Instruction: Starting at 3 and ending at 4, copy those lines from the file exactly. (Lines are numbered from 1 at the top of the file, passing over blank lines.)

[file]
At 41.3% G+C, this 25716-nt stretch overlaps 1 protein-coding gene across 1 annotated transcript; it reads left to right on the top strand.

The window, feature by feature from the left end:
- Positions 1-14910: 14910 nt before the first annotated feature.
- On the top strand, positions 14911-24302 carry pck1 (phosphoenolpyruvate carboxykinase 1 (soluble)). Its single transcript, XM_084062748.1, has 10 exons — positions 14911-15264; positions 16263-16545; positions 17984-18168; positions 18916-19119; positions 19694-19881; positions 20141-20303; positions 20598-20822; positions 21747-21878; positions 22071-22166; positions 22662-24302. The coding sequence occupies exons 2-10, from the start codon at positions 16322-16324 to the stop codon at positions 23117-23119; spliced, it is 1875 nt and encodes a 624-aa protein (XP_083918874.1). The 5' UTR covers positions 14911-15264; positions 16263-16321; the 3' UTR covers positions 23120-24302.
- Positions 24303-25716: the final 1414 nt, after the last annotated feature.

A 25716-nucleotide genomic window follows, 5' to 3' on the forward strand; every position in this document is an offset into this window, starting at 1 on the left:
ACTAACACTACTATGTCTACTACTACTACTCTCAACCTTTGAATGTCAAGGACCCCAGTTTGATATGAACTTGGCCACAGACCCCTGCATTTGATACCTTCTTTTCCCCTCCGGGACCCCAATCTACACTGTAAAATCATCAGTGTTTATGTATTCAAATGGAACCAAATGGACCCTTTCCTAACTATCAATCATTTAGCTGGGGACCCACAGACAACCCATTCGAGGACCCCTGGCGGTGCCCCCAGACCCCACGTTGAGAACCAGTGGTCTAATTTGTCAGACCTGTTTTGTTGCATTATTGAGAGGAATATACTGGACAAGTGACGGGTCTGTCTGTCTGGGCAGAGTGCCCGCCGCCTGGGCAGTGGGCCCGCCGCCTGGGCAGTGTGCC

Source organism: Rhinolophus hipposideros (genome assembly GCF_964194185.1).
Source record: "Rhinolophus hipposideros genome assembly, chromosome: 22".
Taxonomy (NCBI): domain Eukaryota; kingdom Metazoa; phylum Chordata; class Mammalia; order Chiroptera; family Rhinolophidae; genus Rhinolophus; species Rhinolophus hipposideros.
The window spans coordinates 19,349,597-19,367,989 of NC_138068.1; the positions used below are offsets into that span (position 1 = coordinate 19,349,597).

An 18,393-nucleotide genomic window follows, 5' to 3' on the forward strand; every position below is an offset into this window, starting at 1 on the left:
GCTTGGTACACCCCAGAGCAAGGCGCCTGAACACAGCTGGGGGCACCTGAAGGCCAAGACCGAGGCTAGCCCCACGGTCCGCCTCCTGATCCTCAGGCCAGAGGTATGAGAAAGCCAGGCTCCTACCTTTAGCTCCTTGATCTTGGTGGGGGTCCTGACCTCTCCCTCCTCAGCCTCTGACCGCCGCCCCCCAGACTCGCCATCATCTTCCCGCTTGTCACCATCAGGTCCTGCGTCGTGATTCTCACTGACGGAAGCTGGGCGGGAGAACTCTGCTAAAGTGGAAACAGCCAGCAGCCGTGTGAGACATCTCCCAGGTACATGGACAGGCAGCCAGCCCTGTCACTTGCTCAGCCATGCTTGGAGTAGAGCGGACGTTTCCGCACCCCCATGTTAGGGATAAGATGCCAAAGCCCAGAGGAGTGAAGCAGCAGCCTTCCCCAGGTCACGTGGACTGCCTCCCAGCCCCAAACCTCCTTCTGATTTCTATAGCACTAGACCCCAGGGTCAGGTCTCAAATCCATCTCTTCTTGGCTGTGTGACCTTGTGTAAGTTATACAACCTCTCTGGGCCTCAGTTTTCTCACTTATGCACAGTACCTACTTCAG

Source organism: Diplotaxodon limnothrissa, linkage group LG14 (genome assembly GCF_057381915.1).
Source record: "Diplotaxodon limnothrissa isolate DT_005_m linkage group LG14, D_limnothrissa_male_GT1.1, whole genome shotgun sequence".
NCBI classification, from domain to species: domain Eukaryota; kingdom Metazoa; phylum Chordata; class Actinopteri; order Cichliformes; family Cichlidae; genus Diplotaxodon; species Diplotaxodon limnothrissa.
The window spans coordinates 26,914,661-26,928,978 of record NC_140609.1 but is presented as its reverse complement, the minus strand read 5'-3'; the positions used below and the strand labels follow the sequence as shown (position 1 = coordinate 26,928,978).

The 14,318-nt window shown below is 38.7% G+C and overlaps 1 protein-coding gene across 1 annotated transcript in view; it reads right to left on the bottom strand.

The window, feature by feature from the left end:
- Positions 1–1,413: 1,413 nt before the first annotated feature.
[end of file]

- Positions 1-14910: 14910 nt before the first annotated feature.
- On the top strand, positions 14911-24302 carry pck1 (phosphoenolpyruvate carboxykinase 1 (soluble)). Its single transcript, XM_084062748.1, has 10 exons — positions 14911-15264; positions 16263-16545; positions 17984-18168; positions 18916-19119; positions 19694-19881; positions 20141-20303; positions 20598-20822; positions 21747-21878; positions 22071-22166; positions 22662-24302. The coding sequence occupies exons 2-10, from the start codon at positions 16322-16324 to the stop codon at positions 23117-23119; spliced, it is 1875 nt and encodes a 624-aa protein (XP_083918874.1). The 5' UTR covers positions 14911-15264; positions 16263-16321; the 3' UTR covers positions 23120-24302.